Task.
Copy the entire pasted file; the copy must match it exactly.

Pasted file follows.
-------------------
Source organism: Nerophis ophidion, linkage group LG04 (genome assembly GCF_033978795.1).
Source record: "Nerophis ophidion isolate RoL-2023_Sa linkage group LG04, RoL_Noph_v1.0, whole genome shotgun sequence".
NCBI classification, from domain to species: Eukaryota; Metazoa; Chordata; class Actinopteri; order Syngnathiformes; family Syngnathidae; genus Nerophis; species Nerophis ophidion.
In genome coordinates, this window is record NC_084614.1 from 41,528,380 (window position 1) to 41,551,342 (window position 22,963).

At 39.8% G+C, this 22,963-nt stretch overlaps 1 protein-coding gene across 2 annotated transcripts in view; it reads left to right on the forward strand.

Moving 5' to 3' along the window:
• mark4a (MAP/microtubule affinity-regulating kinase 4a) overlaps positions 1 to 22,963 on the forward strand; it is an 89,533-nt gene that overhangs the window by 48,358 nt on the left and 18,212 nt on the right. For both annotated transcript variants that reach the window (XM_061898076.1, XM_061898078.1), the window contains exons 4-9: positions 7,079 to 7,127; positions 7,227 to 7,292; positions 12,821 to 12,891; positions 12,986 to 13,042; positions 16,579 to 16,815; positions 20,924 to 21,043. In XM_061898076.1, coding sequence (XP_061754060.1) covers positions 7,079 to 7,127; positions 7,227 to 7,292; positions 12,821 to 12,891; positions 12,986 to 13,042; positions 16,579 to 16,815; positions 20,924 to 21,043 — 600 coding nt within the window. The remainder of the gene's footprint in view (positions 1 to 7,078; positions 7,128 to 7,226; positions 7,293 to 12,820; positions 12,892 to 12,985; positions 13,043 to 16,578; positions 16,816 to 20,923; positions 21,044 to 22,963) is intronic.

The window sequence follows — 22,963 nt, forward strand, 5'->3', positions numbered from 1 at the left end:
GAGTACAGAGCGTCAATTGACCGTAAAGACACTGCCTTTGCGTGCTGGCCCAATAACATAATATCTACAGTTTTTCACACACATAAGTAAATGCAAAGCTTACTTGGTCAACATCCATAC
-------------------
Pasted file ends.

Source organism: Nerophis ophidion, linkage group LG04 (genome assembly GCF_033978795.1).
Source record: "Nerophis ophidion isolate RoL-2023_Sa linkage group LG04, RoL_Noph_v1.0, whole genome shotgun sequence".
NCBI classification, from domain to species: Eukaryota; Metazoa; Chordata; class Actinopteri; order Syngnathiformes; family Syngnathidae; genus Nerophis; species Nerophis ophidion.
In genome coordinates, this window is record NC_084614.1 from 41,528,380 (window position 1) to 41,551,342 (window position 22,963).

At 39.8% G+C, this 22,963-nt stretch overlaps 1 protein-coding gene across 2 annotated transcripts in view; it reads left to right on the forward strand.

Moving 5' to 3' along the window:
• mark4a (MAP/microtubule affinity-regulating kinase 4a) overlaps positions 1 to 22,963 on the forward strand; it is an 89,533-nt gene that overhangs the window by 48,358 nt on the left and 18,212 nt on the right. For both annotated transcript variants that reach the window (XM_061898076.1, XM_061898078.1), the window contains exons 4-9: positions 7,079 to 7,127; positions 7,227 to 7,292; positions 12,821 to 12,891; positions 12,986 to 13,042; positions 16,579 to 16,815; positions 20,924 to 21,043. In XM_061898076.1, coding sequence (XP_061754060.1) covers positions 7,079 to 7,127; positions 7,227 to 7,292; positions 12,821 to 12,891; positions 12,986 to 13,042; positions 16,579 to 16,815; positions 20,924 to 21,043 — 600 coding nt within the window. The remainder of the gene's footprint in view (positions 1 to 7,078; positions 7,128 to 7,226; positions 7,293 to 12,820; positions 12,892 to 12,985; positions 13,043 to 16,578; positions 16,816 to 20,923; positions 21,044 to 22,963) is intronic.

The window sequence follows — 22,963 nt, forward strand, 5'->3', positions numbered from 1 at the left end:
GAGTACAGAGCGTCAATTGACCGTAAAGACACTGCCTTTGCGTGCTGGCCCAATAACATAATATCTACAGTTTTTCACACACATAAGTAAATGCAAAGCTTACTTGGTCAACATCCATAC